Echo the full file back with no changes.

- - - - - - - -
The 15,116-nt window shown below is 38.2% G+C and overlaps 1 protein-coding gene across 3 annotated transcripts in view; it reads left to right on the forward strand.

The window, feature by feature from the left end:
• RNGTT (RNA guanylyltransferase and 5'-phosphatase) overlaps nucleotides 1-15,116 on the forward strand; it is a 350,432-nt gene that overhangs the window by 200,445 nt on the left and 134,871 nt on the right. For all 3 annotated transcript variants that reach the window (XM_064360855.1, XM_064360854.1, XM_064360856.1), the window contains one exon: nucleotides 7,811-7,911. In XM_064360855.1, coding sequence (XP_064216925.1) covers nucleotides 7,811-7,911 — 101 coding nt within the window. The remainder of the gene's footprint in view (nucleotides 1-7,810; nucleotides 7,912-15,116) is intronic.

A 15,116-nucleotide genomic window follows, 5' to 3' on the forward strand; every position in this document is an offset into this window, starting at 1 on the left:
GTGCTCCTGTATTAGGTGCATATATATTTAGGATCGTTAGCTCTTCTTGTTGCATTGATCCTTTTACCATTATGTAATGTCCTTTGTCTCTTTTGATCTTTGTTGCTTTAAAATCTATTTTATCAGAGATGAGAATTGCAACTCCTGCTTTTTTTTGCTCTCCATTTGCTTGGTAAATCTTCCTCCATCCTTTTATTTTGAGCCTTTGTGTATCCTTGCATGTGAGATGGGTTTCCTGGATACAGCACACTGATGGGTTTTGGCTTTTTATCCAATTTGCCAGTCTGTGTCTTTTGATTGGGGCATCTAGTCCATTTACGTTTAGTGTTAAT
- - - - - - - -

The 15,116-nt window shown below is 38.2% G+C and overlaps 1 protein-coding gene across 3 annotated transcripts in view; it reads left to right on the forward strand.

The window, feature by feature from the left end:
• RNGTT (RNA guanylyltransferase and 5'-phosphatase) overlaps nucleotides 1-15,116 on the forward strand; it is a 350,432-nt gene that overhangs the window by 200,445 nt on the left and 134,871 nt on the right. For all 3 annotated transcript variants that reach the window (XM_064360855.1, XM_064360854.1, XM_064360856.1), the window contains one exon: nucleotides 7,811-7,911. In XM_064360855.1, coding sequence (XP_064216925.1) covers nucleotides 7,811-7,911 — 101 coding nt within the window. The remainder of the gene's footprint in view (nucleotides 1-7,810; nucleotides 7,912-15,116) is intronic.

A 15,116-nucleotide genomic window follows, 5' to 3' on the forward strand; every position in this document is an offset into this window, starting at 1 on the left:
GTGCTCCTGTATTAGGTGCATATATATTTAGGATCGTTAGCTCTTCTTGTTGCATTGATCCTTTTACCATTATGTAATGTCCTTTGTCTCTTTTGATCTTTGTTGCTTTAAAATCTATTTTATCAGAGATGAGAATTGCAACTCCTGCTTTTTTTTGCTCTCCATTTGCTTGGTAAATCTTCCTCCATCCTTTTATTTTGAGCCTTTGTGTATCCTTGCATGTGAGATGGGTTTCCTGGATACAGCACACTGATGGGTTTTGGCTTTTTATCCAATTTGCCAGTCTGTGTCTTTTGATTGGGGCATCTAGTCCATTTACGTTTAGTGTTAAT